Holidays Bring Joy & Triggers: Here are Five Tips From One Survivor to All of Us

Me at my first Christmas!

Me at my first Christmas!

Here I am in my warm home with my two children, husband, and our silly dogs.  I am listening to classic holiday music as I look around at 11 years of decorations and my children run wild throughout the house, likely because I let them eat too many sugar cookies!  I feel all that usual holiday joy, but I still feel that grief that so many survivors of human trafficking feel. You see, there were so many years that the holidays only brought a dark reminder of all that was missing and wrong in my life.  The holidays are a bittersweet time for me. When I was a little girl, my father would celebrate Christmas with all the joy and warmth you’d see on those Hallmark cards.  Only, he added in loads of alcohol, often paid for with the money that would have been used to buy food, clothes, and holiday gifts. He always said we’d work it out; the reality is that we seldom did.  The Dollar Tree rag dolls and empty kitchen made me wonder, “have I been bad this year.”  My mom would cry in the shame that she had let us down and chosen her addiction over us.  Only, then my parents would do it again the next year.  I would continue to think it was my fault for years to come.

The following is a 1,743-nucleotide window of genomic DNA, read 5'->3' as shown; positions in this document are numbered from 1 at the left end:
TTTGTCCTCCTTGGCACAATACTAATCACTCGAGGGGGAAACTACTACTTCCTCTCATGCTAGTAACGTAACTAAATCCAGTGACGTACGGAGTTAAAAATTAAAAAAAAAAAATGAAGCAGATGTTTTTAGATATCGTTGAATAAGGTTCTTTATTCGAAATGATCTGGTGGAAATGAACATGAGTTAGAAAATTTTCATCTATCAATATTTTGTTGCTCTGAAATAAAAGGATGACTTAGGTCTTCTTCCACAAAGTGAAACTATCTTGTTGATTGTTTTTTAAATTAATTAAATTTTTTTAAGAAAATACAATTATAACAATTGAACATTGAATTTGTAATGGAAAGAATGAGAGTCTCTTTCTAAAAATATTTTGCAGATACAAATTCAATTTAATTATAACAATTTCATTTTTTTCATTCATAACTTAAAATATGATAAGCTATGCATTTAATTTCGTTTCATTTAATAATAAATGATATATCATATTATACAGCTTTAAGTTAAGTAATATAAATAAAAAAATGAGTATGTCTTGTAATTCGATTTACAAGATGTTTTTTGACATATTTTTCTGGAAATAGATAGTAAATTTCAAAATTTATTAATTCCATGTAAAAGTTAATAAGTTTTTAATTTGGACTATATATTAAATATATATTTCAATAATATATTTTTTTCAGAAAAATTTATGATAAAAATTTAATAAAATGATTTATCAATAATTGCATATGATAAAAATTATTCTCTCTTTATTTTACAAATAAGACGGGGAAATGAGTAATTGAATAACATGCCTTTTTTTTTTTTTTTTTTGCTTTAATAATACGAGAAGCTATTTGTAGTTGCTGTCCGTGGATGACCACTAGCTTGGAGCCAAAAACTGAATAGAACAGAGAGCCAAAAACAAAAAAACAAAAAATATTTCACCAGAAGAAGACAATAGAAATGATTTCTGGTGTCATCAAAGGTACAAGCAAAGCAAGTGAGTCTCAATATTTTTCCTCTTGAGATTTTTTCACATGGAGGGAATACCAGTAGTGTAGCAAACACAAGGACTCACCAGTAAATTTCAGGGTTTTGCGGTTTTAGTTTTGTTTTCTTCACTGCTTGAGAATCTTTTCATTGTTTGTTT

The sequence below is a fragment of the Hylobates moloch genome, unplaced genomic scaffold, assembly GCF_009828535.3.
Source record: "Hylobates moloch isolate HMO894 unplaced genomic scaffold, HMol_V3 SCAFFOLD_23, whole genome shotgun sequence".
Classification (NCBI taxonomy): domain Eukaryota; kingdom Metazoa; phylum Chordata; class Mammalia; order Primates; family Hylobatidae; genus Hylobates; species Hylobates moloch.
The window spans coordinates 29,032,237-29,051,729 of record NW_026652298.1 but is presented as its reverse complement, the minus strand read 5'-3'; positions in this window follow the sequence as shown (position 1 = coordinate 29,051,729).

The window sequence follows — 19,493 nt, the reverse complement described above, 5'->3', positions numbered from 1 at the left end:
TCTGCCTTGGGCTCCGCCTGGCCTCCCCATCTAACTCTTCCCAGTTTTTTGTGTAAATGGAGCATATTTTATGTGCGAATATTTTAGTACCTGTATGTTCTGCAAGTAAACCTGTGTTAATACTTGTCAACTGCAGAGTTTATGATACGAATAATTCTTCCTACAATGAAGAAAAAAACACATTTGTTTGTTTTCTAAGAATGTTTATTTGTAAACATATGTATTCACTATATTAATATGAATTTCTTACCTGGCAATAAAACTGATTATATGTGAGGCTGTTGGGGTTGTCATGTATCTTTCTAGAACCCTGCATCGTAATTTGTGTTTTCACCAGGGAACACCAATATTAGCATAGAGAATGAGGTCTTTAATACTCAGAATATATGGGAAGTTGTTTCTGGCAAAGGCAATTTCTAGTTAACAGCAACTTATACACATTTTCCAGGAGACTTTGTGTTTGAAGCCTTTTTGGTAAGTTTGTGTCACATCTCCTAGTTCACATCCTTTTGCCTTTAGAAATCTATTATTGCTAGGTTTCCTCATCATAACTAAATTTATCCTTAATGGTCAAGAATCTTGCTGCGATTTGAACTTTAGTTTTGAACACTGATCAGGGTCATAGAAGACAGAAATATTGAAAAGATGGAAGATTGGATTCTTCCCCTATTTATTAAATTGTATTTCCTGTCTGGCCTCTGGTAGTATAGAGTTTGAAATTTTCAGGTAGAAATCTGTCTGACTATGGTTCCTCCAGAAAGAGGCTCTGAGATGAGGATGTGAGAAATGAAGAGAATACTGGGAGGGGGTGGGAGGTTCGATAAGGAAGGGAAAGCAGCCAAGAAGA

My kids with Santa!

My kids with Santa!

When I was pregnant with my first child, my husband and I promised we would never screw up Christmas for our kids.  We came up with a plan. We give four gifts to each of our children; the concept is “want, need, wear, and read.”  This solved several issues at once. First, I could always afford this, even if I had to hit up the Dollar Tree late on Christmas eve, digging through the sad leftovers of the store, and its slim pickings. This taught my kids to have expectations that we could actually meet. Then, we focused on giving rather than receiving. They understand the gift of giving, knowing that each thing we choose for anyone, is chosen with love and intention. Santa gets credit for very little in our home.  We still try desperately to keep the magic real, even if it’s small.